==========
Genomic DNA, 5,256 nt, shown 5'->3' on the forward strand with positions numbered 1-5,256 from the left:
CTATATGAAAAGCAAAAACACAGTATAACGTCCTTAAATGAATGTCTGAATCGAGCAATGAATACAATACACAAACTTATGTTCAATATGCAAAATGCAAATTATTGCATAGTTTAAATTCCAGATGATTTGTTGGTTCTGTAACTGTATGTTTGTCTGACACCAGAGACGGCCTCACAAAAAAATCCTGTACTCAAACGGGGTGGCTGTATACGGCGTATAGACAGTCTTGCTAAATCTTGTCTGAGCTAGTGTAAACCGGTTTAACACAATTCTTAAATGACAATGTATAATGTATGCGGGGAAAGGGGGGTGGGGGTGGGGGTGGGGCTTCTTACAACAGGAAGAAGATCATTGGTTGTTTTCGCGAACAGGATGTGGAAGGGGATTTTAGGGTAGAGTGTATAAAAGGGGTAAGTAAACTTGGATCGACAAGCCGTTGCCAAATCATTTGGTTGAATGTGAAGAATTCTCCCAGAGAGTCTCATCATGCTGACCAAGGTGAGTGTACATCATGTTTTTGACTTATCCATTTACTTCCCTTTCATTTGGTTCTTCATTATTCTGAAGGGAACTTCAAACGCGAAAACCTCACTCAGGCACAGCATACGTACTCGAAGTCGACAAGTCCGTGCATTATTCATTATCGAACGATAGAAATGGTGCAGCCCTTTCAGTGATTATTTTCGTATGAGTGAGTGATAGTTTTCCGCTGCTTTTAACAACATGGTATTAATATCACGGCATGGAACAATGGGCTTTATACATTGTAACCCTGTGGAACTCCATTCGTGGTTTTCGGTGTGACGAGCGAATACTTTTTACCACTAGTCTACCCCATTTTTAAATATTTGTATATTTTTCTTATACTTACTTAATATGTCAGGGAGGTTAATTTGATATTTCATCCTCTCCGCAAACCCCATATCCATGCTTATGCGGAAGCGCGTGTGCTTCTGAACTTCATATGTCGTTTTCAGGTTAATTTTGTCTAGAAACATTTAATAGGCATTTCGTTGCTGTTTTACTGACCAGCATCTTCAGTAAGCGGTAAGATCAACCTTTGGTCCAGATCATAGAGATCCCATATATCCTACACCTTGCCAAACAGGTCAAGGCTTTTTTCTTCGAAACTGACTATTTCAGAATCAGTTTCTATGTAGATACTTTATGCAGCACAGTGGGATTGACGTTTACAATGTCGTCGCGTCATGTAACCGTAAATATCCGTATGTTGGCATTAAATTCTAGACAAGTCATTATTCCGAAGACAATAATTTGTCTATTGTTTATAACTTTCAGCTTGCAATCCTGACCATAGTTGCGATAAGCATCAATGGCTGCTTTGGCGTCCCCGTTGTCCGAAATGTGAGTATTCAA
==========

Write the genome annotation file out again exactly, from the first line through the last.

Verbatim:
Genomic DNA, 5,256 nt, shown 5'->3' on the forward strand with positions numbered 1-5,256 from the left:
CTATATGAAAAGCAAAAACACAGTATAACGTCCTTAAATGAATGTCTGAATCGAGCAATGAATACAATACACAAACTTATGTTCAATATGCAAAATGCAAATTATTGCATAGTTTAAATTCCAGATGATTTGTTGGTTCTGTAACTGTATGTTTGTCTGACACCAGAGACGGCCTCACAAAAAAATCCTGTACTCAAACGGGGTGGCTGTATACGGCGTATAGACAGTCTTGCTAAATCTTGTCTGAGCTAGTGTAAACCGGTTTAACACAATTCTTAAATGACAATGTATAATGTATGCGGGGAAAGGGGGGTGGGGGTGGGGGTGGGGCTTCTTACAACAGGAAGAAGATCATTGGTTGTTTTCGCGAACAGGATGTGGAAGGGGATTTTAGGGTAGAGTGTATAAAAGGGGTAAGTAAACTTGGATCGACAAGCCGTTGCCAAATCATTTGGTTGAATGTGAAGAATTCTCCCAGAGAGTCTCATCATGCTGACCAAGGTGAGTGTACATCATGTTTTTGACTTATCCATTTACTTCCCTTTCATTTGGTTCTTCATTATTCTGAAGGGAACTTCAAACGCGAAAACCTCACTCAGGCACAGCATACGTACTCGAAGTCGACAAGTCCGTGCATTATTCATTATCGAACGATAGAAATGGTGCAGCCCTTTCAGTGATTATTTTCGTATGAGTGAGTGATAGTTTTCCGCTGCTTTTAACAACATGGTATTAATATCACGGCATGGAACAATGGGCTTTATACATTGTAACCCTGTGGAACTCCATTCGTGGTTTTCGGTGTGACGAGCGAATACTTTTTACCACTAGTCTACCCCATTTTTAAATATTTGTATATTTTTCTTATACTTACTTAATATGTCAGGGAGGTTAATTTGATATTTCATCCTCTCCGCAAACCCCATATCCATGCTTATGCGGAAGCGCGTGTGCTTCTGAACTTCATATGTCGTTTTCAGGTTAATTTTGTCTAGAAACATTTAATAGGCATTTCGTTGCTGTTTTACTGACCAGCATCTTCAGTAAGCGGTAAGATCAACCTTTGGTCCAGATCATAGAGATCCCATATATCCTACACCTTGCCAAACAGGTCAAGGCTTTTTTCTTCGAAACTGACTATTTCAGAATCAGTTTCTATGTAGATACTTTATGCAGCACAGTGGGATTGACGTTTACAATGTCGTCGCGTCATGTAACCGTAAATATCCGTATGTTGGCATTAAATTCTAGACAAGTCATTATTCCGAAGACAATAATTTGTCTATTGTTTATAACTTTCAGCTTGCAATCCTGACCATAGTTGCGATAAGCATCAATGGCTGCTTTGGCGTCCCCGTTGTCCGAAATGTGAGTATTCAA